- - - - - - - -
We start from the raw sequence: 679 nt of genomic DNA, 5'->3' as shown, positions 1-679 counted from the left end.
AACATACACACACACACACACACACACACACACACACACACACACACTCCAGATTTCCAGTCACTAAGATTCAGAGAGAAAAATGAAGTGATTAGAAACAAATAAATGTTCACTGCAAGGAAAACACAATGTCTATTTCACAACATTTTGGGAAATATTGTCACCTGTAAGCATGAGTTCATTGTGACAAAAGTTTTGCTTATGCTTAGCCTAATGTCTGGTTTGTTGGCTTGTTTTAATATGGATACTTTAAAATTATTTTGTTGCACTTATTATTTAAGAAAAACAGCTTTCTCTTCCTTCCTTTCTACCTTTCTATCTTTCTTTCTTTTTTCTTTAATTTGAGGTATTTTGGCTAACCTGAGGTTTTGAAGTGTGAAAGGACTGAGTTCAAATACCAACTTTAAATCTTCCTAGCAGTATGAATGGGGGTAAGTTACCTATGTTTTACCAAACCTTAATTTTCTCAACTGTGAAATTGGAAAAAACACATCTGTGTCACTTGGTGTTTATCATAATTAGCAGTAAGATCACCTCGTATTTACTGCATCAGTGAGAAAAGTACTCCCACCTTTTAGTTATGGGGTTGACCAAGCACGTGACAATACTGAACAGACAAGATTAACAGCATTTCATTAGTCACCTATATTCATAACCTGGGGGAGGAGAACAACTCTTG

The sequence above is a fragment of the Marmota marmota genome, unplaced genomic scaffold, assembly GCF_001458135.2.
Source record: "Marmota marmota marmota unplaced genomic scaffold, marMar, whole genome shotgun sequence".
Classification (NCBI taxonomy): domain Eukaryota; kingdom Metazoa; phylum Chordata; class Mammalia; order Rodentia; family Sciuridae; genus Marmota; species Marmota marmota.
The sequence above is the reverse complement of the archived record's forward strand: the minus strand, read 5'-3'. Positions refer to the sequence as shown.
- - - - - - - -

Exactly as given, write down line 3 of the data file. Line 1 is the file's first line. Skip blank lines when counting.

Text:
The sequence above is a fragment of the Marmota marmota genome, unplaced genomic scaffold, assembly GCF_001458135.2.